“He would have regarded it as a lifeline, his salvation”

But the connection with Angel also showed us something about the character of Buffy and, in particular, had implications for her relationship with the members of the Scooby gang.  Angel was clearly never a member of that gang, although linked to it through Buffy. Even before he “turned” he is rarely included in meetings of the gang.   If she patrols, it is either with Giles or Angel, never both. In “What’s My Line I” she doesn't tell Giles about her date at the ice rink.   Angel himself didn’t appear to have any problem dealing with Giles directly (at least before “Innocence”).  This does, therefore, appear to be very much Buffy’s choice.  It seems to me that she had deliberately excluded the members of the Scooby gang, including Giles, from that part of her life with him.  There was no obvious reason for this.  In NKABOTFD there was clearly a conflict between her wish to have a normal boyfriend and her duty as a slayer. But, unlike Owen, Angel fitted very naturally into the world of the slayer.  Then there is the fact that she keeps Angel well away from her mother.  Apparently before the events in “Passion” Joyce had no idea that Buffy was even seeing him.  Her only memory was of the college boy who was tutoring her daughter.  Perhaps it simply suited Buffy to be completely in control of who it was in her circle that Angel did or did not have contact with.  That way there was no risk of anyone reawakening the doubts about the relationship that Angel might have harbored, thus interfering with arrangements that suited her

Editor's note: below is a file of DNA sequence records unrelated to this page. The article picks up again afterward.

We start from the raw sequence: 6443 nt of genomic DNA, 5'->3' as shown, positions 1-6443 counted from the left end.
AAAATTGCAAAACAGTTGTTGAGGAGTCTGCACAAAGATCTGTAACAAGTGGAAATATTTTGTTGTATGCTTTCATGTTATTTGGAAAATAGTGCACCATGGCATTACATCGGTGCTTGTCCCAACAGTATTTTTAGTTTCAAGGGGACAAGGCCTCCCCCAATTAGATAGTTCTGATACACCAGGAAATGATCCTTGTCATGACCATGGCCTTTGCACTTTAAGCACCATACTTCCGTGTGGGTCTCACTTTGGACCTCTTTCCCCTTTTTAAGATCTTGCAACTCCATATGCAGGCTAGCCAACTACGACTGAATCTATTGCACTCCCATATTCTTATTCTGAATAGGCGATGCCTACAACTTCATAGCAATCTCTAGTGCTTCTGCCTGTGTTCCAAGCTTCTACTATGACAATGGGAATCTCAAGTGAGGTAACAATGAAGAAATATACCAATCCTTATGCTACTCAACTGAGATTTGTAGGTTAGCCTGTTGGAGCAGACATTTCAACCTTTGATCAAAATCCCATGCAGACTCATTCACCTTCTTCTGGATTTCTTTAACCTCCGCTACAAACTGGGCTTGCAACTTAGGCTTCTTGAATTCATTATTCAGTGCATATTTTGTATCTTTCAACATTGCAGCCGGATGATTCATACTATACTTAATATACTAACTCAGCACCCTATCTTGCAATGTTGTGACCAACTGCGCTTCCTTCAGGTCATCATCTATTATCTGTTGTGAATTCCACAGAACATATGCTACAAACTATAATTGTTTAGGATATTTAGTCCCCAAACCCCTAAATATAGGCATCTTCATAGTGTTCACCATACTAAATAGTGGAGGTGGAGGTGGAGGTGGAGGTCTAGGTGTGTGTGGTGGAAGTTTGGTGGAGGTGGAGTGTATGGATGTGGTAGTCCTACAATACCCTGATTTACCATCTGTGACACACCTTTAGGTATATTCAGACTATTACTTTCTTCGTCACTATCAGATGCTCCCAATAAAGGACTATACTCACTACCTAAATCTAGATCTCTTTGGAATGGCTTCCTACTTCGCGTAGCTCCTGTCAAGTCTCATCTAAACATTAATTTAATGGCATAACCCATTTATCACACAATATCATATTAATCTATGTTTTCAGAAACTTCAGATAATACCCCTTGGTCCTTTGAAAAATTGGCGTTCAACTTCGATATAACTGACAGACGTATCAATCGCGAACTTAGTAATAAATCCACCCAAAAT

This was never exactly a mature attitude.  Indeed one could characterize it as both immature and self-centered.  Buffy could really only see as far as what she wanted.  There is never any real evidence of her asking herself: what is best for him.  It is always about how she feels.  When she wants him she bulldozes his objections (as in “Reptile Boy”).  But when things become too painful for her (“Lover’s Walk” and “Enemies”) she drops him.  But most disturbing of all was her attitude towards re-cursing him in both “Innocence” and “Becoming I”.  She knew the pain that he felt over the crimes of Angelus.  That was the whole point of the curse.  But it doesn’t appear to have occurred to her for a second to question whether cursing him again might not be in his best interests.  She seemed more concerned by what having her boyfriend back would mean to her.  And you can even detect the same attitude in her inability to kill Angelus in “Innocence”.  At that time, as far as she knew, Angel was gone for good.  Killing the thing that wore her boyfriend’s face couldn’t harm him.  But despite the fact that failing to do so would cost lives, she couldn’t because it would have been too painful for her.